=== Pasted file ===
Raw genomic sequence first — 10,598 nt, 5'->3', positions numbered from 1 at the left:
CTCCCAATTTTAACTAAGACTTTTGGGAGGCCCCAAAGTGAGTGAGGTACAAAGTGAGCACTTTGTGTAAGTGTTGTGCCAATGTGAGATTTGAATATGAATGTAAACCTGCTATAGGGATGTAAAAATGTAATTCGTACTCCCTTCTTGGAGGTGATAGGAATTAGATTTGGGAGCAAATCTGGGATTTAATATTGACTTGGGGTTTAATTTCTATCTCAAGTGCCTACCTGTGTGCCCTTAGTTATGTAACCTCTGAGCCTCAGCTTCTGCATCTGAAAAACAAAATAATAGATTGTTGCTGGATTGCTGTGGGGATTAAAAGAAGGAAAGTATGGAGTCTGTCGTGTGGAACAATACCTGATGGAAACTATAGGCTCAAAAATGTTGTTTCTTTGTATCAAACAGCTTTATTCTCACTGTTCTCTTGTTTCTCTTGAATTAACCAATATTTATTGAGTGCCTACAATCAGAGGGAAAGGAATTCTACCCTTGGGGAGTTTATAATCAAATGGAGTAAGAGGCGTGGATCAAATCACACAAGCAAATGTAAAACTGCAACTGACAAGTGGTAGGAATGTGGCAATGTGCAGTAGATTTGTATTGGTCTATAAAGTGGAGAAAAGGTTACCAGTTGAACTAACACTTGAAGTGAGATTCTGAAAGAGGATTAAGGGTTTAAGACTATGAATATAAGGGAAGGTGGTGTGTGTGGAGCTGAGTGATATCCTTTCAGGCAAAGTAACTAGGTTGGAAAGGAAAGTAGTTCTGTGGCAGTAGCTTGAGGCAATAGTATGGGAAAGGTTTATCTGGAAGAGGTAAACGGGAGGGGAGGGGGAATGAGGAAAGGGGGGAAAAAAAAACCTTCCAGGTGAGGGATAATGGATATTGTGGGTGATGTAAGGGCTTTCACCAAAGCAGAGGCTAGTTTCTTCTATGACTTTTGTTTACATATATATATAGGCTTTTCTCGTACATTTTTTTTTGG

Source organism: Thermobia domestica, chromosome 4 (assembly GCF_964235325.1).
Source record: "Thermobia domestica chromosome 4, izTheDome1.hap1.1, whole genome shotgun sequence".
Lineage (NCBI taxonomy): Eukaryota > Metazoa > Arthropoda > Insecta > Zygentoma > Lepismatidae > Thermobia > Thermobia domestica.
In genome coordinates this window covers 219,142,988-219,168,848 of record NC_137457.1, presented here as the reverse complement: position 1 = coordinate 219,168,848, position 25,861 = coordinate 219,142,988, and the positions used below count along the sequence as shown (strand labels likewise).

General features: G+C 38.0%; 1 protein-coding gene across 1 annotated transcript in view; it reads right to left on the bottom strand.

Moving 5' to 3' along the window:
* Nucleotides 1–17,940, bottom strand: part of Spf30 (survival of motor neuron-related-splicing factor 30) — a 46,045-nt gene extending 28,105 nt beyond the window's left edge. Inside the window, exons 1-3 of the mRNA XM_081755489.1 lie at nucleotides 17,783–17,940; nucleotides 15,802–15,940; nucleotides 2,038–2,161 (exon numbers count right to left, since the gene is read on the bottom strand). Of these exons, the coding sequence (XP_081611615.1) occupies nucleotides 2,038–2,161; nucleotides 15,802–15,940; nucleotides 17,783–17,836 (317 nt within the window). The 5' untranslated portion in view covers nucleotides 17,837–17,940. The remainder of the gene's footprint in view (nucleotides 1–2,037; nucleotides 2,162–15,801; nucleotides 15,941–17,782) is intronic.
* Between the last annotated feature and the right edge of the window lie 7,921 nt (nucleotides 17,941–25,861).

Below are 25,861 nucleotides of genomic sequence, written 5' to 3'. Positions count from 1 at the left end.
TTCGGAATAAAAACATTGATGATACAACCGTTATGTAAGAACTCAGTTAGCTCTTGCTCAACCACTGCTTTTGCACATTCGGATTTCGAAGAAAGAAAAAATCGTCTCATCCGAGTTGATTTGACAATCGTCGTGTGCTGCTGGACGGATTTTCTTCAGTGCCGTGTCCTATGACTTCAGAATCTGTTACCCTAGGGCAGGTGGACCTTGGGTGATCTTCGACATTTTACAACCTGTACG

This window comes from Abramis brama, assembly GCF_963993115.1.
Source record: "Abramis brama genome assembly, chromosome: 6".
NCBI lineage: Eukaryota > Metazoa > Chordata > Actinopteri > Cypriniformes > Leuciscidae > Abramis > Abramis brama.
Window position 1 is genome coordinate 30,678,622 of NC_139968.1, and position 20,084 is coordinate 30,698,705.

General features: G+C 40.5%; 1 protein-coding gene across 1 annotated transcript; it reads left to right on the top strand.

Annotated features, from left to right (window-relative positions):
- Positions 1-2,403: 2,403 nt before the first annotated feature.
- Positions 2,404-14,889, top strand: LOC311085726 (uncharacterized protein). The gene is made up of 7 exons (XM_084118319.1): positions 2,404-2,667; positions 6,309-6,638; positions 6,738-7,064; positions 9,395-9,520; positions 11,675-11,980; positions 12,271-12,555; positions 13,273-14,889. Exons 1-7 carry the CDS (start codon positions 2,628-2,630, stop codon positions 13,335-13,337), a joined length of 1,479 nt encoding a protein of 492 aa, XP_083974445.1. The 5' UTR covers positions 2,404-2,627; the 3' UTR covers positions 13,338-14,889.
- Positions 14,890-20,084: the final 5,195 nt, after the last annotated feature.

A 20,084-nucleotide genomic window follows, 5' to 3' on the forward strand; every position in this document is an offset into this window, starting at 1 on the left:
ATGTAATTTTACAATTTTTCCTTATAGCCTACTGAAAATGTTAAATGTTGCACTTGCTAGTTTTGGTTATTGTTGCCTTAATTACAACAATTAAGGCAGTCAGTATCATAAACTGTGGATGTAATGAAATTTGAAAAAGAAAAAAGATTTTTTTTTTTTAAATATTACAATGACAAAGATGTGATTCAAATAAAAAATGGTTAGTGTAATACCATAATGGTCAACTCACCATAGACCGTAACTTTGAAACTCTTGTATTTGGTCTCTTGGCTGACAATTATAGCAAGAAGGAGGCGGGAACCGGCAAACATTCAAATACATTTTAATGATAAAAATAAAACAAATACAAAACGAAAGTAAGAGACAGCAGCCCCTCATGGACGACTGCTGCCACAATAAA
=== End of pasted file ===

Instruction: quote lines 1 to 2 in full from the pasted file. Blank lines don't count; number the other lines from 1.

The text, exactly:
Raw genomic sequence first — 10,598 nt, 5'->3', positions numbered from 1 at the left:
CTCCCAATTTTAACTAAGACTTTTGGGAGGCCCCAAAGTGAGTGAGGTACAAAGTGAGCACTTTGTGTAAGTGTTGTGCCAATGTGAGATTTGAATATGAATGTAAACCTGCTATAGGGATGTAAAAATGTAATTCGTACTCCCTTCTTGGAGGTGATAGGAATTAGATTTGGGAGCAAATCTGGGATTTAATATTGACTTGGGGTTTAATTTCTATCTCAAGTGCCTACCTGTGTGCCCTTAGTTATGTAACCTCTGAGCCTCAGCTTCTGCATCTGAAAAACAAAATAATAGATTGTTGCTGGATTGCTGTGGGGATTAAAAGAAGGAAAGTATGGAGTCTGTCGTGTGGAACAATACCTGATGGAAACTATAGGCTCAAAAATGTTGTTTCTTTGTATCAAACAGCTTTATTCTCACTGTTCTCTTGTTTCTCTTGAATTAACCAATATTTATTGAGTGCCTACAATCAGAGGGAAAGGAATTCTACCCTTGGGGAGTTTATAATCAAATGGAGTAAGAGGCGTGGATCAAATCACACAAGCAAATGTAAAACTGCAACTGACAAGTGGTAGGAATGTGGCAATGTGCAGTAGATTTGTATTGGTCTATAAAGTGGAGAAAAGGTTACCAGTTGAACTAACACTTGAAGTGAGATTCTGAAAGAGGATTAAGGGTTTAAGACTATGAATATAAGGGAAGGTGGTGTGTGTGGAGCTGAGTGATATCCTTTCAGGCAAAGTAACTAGGTTGGAAAGGAAAGTAGTTCTGTGGCAGTAGCTTGAGGCAATAGTATGGGAAAGGTTTATCTGGAAGAGGTAAACGGGAGGGGAGGGGGAATGAGGAAAGGGGGGAAAAAAAAACCTTCCAGGTGAGGGATAATGGATATTGTGGGTGATGTAAGGGCTTTCACCAAAGCAGAGGCTAGTTTCTTCTATGACTTTTGTTTACATATATATATAGGCTTTTCTCGTACATTTTTTTTTGG